Do you want to hear a shocking statistic I read in the New York Times? About 28,000 people get ankle injuries every day in this country. And most of them do it while running or doing other athletic activities. Making sprained ankles the most common sports injury in this country.
But let's look closer to home. If you spread those injuries across the country, about 560 people in Texas are hurting their ankles every day; as one of the major cities in Texas, there are probably at least 100 Houstonians twisting their ankles today alone. So why aren’t you seeking the help of a Houston podiatrist like me?
"Walking Off" Ankle Sprains Causes Repeat Injury
There's a lot of you tough guys and girls out there. So, if you haven’t broken a bone, you tell yourself, “It’s just a sprain.” And you keep on hobbling through your daily activities, believing you can walk off the pain. Well I’m here to tell you—stop it! The National Athletic Trainers’ Association (NATA) released a statement making it clear that ankle injuries should never be taken lightly.
Why? Ankle injuries that aren’t properly treated leave you susceptible to prolonged discomfort, re-injury, chronic disability and even early arthritis. And it's that repeat injury thing I really worry about. Because, once you’ve had one ankle sprain, your body is at higher risk for more. Unless you target that ankle with special exercises. (More about that below.) In fact, your biggest risk for spraining your ankle sprain is having already done so.
If that sounds strange, here's the story. After an ankle sprain, something called proprioception weakens your ankle. Sound fancy? I'll break it down into simpler terms. You see, proprioceptors are sensory neurons. We find them in muscles, tendons and joints. And their job is to keep your body centered as you move, so you don't wobble around. Little kids are still developing proprioception, which is why they walk like drunken sailors. While older people start to lose it, explaining why you fall more as you age.
But back to those ankle sprains. When you sprain an ankle, you damage your proprioceptors. And that makes it harder for your body to stay upright. So, when faced with obstacles, your ankle is more likely to wobble and get a second sprain. Luckily, you can strengthen that ankle--and heal your proprioceptors. But first, you have to properly heal your ankle injury.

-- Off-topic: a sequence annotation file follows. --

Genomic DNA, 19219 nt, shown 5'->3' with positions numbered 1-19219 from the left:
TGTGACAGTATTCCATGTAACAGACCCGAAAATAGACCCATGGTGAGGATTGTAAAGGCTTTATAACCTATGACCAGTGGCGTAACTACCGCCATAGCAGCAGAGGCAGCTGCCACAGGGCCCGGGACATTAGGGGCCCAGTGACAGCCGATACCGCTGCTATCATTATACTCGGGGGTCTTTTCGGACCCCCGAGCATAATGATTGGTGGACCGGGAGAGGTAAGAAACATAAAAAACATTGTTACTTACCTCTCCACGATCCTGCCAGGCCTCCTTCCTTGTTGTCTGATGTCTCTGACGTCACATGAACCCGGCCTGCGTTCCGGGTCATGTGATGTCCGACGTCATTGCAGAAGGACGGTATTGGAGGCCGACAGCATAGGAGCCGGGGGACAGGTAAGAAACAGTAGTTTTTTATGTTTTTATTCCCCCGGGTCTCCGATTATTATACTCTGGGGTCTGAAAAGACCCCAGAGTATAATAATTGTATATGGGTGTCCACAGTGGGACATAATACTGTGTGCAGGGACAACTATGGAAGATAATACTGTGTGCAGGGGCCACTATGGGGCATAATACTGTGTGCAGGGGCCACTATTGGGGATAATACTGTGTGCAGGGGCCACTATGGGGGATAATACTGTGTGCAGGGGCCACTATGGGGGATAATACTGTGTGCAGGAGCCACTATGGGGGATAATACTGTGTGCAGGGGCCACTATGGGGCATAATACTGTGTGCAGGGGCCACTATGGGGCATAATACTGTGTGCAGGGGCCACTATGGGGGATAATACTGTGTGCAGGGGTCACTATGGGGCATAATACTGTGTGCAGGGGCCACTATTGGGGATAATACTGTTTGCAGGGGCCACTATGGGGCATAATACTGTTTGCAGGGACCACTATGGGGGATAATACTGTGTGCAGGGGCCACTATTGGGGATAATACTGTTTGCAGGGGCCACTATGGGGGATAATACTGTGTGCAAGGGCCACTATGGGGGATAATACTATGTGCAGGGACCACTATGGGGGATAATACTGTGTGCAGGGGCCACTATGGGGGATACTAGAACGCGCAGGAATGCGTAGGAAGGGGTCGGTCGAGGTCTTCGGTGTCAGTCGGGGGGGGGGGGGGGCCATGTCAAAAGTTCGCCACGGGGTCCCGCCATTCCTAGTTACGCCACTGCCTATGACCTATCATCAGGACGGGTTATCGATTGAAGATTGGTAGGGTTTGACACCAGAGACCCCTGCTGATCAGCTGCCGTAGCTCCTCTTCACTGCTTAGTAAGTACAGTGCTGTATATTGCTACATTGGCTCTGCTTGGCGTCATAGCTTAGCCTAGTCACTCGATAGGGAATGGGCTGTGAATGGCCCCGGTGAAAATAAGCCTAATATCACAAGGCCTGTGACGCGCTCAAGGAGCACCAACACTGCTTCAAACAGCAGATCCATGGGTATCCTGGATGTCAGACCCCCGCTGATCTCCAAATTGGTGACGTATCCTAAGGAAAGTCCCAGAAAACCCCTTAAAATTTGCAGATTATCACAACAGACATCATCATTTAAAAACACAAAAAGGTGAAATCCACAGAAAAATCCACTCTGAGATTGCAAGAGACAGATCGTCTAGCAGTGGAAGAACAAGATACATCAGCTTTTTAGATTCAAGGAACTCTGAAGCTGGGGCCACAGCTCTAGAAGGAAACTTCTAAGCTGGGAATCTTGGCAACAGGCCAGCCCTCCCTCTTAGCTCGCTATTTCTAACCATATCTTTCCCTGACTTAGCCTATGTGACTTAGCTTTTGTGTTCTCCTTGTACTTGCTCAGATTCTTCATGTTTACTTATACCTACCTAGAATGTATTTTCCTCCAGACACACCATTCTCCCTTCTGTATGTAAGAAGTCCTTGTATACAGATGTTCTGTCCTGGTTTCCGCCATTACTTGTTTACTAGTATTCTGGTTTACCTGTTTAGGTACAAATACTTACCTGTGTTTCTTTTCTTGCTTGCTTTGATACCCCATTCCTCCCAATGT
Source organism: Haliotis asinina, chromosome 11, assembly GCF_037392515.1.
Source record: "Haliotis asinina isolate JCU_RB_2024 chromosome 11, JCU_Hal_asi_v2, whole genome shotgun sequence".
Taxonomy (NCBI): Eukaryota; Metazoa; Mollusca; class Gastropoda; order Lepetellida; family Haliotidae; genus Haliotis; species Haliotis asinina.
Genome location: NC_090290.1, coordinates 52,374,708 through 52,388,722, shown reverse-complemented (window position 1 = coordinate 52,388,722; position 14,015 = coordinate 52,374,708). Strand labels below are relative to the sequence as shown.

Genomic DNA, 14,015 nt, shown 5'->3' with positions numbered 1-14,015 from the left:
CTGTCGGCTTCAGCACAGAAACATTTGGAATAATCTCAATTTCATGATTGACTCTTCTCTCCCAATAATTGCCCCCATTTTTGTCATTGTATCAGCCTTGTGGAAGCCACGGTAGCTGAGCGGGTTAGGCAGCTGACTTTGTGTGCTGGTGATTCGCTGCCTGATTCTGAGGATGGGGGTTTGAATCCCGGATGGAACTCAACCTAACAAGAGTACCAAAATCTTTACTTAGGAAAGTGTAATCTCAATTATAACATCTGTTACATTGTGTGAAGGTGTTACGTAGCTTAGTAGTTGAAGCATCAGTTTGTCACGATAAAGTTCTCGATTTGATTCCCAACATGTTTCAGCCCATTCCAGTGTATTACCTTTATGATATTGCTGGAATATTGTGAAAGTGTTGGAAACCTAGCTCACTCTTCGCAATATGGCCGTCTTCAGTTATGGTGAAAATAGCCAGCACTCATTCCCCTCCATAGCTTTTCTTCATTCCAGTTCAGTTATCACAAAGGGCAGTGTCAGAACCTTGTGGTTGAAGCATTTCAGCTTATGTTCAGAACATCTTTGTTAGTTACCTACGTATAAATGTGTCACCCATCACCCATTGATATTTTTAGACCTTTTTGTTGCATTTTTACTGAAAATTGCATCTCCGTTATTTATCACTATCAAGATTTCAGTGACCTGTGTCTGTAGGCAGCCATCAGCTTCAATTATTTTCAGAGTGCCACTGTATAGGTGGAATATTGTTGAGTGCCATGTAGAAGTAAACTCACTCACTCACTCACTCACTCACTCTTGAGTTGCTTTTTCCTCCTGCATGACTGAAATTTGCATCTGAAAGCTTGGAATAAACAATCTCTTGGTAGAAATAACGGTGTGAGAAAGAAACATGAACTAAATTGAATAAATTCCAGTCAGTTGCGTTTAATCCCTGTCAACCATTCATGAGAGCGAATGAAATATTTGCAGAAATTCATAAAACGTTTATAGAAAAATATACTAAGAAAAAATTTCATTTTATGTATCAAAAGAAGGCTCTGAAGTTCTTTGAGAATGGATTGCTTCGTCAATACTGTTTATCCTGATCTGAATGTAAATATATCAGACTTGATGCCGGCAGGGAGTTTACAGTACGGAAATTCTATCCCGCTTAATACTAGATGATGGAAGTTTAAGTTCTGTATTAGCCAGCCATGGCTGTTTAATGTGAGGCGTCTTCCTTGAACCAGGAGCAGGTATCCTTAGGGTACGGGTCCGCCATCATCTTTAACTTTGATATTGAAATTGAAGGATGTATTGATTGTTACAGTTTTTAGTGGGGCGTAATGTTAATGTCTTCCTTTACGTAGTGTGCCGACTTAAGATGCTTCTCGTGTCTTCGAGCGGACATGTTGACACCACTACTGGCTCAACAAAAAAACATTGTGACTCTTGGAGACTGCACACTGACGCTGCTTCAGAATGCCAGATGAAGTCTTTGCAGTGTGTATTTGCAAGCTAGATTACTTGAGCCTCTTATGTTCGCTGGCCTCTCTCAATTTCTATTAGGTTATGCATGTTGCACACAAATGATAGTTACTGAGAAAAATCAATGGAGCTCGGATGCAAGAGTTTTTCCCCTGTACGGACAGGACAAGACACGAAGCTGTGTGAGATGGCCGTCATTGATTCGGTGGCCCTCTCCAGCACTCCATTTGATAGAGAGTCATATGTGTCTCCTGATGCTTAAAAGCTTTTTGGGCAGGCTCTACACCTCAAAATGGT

Treating a Sprained Ankle
Ready for a bit more bad news? I have to tell you, home treatments for sprains like RICE—rest, ice, compression and elevation don’t work as well as you might think. Taking anti-inflammatory drugs to ease the pain also isn’t the best idea, according to NATA’s new study.
So what should you do if you get an ankle injury? Dr. Thomas W. Kaminski, lead author of the report, tells all you walk-it-off advocates exactly what I have been saying for years: the key to recovering from an ankle injury is to be seen by a podiatrist and have the injury properly diagnosed. That way, we can determine the extent of the damage and the best way to treat it. And, one likely way of treating the ankle sprain will be with strengthening exercises. After your inflammation and pain have cleared up, of course!
Strengthening Exercises to Prevent Ankle Sprains
Ankle sprains are a common side effect of many summer sports, including basketball. While not completely unavoidable, there are ways you can strengthen your leg muscles to help avoid basketball-related ankle sprains. Try these 3 exercises suggested by NBA Coach Tim Grover via Stack.com to build up your ankle strength before problems arise!
Single-Leg Calf Raise
The Single-Leg Calf Raise eccentrically works the muscles around the ankle so they can better absorb force when you land or change directions.
How to: Perform a Calf Raise on one leg. Once you have reached the top, instead of dropping down and beginning the next rep, focus on taking 5 seconds for your heel to touch the ground again. So 1 second up, 5 seconds down for each repetition.
Sets/Reps: 3x12-15 each leg
Single-Leg Ladder Drills
Performing speed ladder drills on one leg trains your ankles to absorb your body weight in every direction.
How to: This is where you can become creative. Using a speed ladder, warm up using both feet. Once you are warm, do each sequence with only one foot. Try doing a few hops—then stop, go sideways, backwards, and side to side. The possibilities are endless, but make sure you only use one leg at a time and end up with equal exercises for both legs.
Sets/Reps: 15x ladder (choose different patterns)
This will strengthen the muscles on the front of your shins, which help stabilize your ankles.
How to: Begin with a 10-pound plate. While standing, place the corner of a plate over your toes, then dorsiflex your foot to raise the plate with your toes. Increase the weight of the plate as tolerated, but focus on going one second up, then slowly lowering it back down for five seconds.
So, if you were out playing basketball with the guys and felt an unfortunate twist, don’t keep playing through the pain. Schedule an appointment at Tanglewood Foot Specialists as soon as you suffer an ankle injury to prevent further injury or permanent damage to your ankle or foot.